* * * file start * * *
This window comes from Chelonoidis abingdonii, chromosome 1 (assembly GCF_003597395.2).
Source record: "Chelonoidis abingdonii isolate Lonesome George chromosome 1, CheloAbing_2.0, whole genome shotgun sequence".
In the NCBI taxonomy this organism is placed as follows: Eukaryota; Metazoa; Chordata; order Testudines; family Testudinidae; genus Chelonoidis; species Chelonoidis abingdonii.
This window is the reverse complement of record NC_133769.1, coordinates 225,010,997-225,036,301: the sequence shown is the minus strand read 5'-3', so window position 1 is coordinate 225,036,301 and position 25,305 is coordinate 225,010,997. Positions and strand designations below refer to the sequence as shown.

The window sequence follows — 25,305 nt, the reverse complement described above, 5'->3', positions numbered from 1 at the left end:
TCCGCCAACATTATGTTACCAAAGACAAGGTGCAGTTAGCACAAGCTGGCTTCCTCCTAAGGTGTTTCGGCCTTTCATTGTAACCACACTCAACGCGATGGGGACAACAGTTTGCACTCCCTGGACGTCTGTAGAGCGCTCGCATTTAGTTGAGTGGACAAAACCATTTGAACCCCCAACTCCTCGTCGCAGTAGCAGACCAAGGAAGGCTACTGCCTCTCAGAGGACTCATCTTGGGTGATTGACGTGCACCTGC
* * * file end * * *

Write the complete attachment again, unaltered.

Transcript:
This window comes from Chelonoidis abingdonii, chromosome 1 (assembly GCF_003597395.2).
Source record: "Chelonoidis abingdonii isolate Lonesome George chromosome 1, CheloAbing_2.0, whole genome shotgun sequence".
In the NCBI taxonomy this organism is placed as follows: Eukaryota; Metazoa; Chordata; order Testudines; family Testudinidae; genus Chelonoidis; species Chelonoidis abingdonii.
This window is the reverse complement of record NC_133769.1, coordinates 225,010,997-225,036,301: the sequence shown is the minus strand read 5'-3', so window position 1 is coordinate 225,036,301 and position 25,305 is coordinate 225,010,997. Positions and strand designations below refer to the sequence as shown.

The window sequence follows — 25,305 nt, the reverse complement described above, 5'->3', positions numbered from 1 at the left end:
TCCGCCAACATTATGTTACCAAAGACAAGGTGCAGTTAGCACAAGCTGGCTTCCTCCTAAGGTGTTTCGGCCTTTCATTGTAACCACACTCAACGCGATGGGGACAACAGTTTGCACTCCCTGGACGTCTGTAGAGCGCTCGCATTTAGTTGAGTGGACAAAACCATTTGAACCCCCAACTCCTCGTCGCAGTAGCAGACCAAGGAAGGCTACTGCCTCTCAGAGGACTCATCTTGGGTGATTGACGTGCACCTGC